“The traditional way of meal prepping (at least as far as I have been taught) is to set aside one night a week to prepare your meals for the entire upcoming week. I have tried this approach, and usually found it far too daunting, since I would easily spend 3-5 hours trying to make enough food to get me through the week. On top of all the things I have to get done, this quickly seemed like too much of a time investment for me, and I fell back into old habits (eating out, eating ready-made meals, etc.). A simple modification that has worked well for me is to meal prep on two different days every week in order to “cut down” the time I have to invest per day (I know this is purely psychological, but hey, we all have to find ways to trick ourselves). To me, it’s much more manageable to spend 1-2 hours on two separate days than to invest 4-5 hours in one day, especially when I combine the time I spend cooking with other chores. This way, I feel more productive and don’t feel like I’m “wasting” time meal prepping that I could spend doing other things. Sometimes, I also try to time my meal prepping in such a way that it serves either as a study break or my wind-down time in the evening; that way, I feel less guilty about leaving my desk, especially during crunch time.
I guess I’ll finish with the main thing I used to struggle with, which was thinking that I had to go all in right away. The nice thing about nutrition is that it’s not all-or-nothing, and with most of us being perfectionists, we tend to lose sight of that sometimes (at least I sure did). If you’re someone who seriously struggles with nutrition, try making small changes over time and rocking those small changes guilt-free rather than trying to overhaul your whole life at once.”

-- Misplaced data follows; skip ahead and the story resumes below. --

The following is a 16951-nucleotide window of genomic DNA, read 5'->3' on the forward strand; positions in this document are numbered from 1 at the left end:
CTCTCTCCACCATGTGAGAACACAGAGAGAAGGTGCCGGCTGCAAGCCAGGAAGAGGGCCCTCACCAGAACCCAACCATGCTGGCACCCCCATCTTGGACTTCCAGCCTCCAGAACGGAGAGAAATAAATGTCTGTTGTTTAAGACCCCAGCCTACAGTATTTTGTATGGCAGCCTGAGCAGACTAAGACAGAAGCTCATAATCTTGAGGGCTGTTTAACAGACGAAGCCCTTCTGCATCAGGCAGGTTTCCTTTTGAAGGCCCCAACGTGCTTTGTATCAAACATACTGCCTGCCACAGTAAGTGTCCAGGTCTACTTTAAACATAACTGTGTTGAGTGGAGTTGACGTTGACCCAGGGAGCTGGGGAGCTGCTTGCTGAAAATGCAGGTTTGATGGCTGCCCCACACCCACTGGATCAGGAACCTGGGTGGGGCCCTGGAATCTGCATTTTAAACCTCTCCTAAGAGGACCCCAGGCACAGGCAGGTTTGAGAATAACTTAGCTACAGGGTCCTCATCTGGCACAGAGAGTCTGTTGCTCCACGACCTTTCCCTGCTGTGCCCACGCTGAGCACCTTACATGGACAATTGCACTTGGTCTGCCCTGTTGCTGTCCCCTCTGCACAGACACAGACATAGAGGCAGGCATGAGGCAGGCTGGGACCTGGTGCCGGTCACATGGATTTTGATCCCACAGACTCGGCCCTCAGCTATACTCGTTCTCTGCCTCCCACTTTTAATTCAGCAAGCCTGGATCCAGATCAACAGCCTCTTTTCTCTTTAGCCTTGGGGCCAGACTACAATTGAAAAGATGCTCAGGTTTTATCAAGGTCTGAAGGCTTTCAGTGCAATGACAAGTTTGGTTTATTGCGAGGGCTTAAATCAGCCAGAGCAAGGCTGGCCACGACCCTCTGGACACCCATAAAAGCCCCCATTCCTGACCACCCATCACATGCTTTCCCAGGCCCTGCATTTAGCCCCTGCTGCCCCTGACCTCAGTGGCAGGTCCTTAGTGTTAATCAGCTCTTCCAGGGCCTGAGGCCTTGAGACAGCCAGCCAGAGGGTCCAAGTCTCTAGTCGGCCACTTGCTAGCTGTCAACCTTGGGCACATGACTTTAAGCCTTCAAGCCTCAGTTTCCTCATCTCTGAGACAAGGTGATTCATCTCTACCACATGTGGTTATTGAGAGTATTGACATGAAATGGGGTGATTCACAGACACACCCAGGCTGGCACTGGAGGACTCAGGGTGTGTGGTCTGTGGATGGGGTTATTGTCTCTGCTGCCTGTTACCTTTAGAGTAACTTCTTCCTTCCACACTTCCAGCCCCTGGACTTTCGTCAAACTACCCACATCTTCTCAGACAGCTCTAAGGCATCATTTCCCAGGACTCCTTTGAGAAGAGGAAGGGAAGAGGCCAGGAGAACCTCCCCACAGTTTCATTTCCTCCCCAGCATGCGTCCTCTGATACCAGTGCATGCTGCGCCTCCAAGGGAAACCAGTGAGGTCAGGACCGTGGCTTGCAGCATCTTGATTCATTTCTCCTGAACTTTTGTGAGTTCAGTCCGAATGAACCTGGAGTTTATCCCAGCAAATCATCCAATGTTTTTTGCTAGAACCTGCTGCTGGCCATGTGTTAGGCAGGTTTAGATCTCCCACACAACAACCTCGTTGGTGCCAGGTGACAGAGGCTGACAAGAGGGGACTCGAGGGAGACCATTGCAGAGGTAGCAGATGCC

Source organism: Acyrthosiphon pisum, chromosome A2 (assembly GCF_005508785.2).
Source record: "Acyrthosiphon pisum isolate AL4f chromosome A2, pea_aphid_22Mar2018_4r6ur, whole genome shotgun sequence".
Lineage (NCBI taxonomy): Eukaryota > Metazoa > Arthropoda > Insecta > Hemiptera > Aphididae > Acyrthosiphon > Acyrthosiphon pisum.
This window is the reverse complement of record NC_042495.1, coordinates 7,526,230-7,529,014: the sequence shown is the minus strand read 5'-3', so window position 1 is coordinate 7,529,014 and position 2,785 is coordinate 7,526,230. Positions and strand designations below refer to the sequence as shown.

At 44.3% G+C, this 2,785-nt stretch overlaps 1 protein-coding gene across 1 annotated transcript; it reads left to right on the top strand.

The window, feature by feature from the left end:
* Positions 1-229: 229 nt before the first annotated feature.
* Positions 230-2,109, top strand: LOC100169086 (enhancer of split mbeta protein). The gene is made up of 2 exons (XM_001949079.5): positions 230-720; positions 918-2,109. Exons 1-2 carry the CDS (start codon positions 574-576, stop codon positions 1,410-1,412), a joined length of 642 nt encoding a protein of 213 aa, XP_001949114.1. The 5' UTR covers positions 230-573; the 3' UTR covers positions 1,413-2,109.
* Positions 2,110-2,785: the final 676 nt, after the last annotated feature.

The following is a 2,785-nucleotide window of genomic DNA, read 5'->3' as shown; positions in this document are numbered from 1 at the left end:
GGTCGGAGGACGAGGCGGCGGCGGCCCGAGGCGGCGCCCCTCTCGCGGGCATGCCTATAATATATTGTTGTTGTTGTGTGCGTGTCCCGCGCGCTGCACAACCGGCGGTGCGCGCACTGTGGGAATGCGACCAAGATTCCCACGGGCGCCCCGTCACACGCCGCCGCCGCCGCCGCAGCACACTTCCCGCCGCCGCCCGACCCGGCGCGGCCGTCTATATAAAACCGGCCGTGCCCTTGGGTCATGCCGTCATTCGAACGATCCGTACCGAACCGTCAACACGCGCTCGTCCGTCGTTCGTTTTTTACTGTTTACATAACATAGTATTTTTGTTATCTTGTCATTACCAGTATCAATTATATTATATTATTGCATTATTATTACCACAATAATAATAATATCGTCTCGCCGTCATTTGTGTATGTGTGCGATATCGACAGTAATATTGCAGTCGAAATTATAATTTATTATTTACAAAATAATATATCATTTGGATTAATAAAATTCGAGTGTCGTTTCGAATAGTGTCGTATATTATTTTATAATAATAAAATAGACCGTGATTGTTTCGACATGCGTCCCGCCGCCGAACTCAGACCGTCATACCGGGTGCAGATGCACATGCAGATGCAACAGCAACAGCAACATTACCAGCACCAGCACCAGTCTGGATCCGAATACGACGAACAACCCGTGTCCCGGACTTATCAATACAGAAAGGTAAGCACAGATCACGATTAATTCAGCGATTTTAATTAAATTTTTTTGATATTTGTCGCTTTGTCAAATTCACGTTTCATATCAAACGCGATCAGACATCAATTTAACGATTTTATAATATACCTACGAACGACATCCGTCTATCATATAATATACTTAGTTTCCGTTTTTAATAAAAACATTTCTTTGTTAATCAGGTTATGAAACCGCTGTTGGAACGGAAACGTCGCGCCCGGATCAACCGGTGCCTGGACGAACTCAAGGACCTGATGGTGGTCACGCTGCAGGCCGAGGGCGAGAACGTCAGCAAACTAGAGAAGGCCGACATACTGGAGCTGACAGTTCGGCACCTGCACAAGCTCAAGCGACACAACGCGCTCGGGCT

Ricarda Konder Dalhousie University Class of 2020
"As a kid, I always ate what my parents made, which mostly consisted of some kind of meat with potatoes or rice, and a salad. My mother also liked to garden, so we had fresh vegetables occasionally. I feel that much of my nutritional habits stemmed from my parents. Once I moved away for school, I felt that I was able to be more selective in my food choices. My diet now pretty much consists of Canada's Food Guide groups, but not in the exact portions they recommend. I try to eat more to match the energy needs of my physical activity during the day.
My Kinesiology Co-op degree compliments my positive relationship with food. With the background it provided me in exercise and nutrition, I feel that I am able to eat well and stay well. Once in awhile my nutritional habits slip, and this definitely impacts the way I feel. Generally, I think feeling well is one of the first steps to having a productive day, so I do my best to eat the nutritional foods that I enjoy.
I would say to anyone struggling with nutrition that having a routine is incredibly important. That way you know how much time you have, so you can plan to do groceries and cook accordingly. I would also say meal prepping is important, because then you have a specific grocery list, so you know what to purchase and are less likely to have impulse buys. Don't feel that you need to pressure yourself to diet because adherence to any diet can be challenging. We as students already have so much pressure and stress in our life. I think it's more important to find healthy foods that you enjoy and incorporate those into your lifestyle!"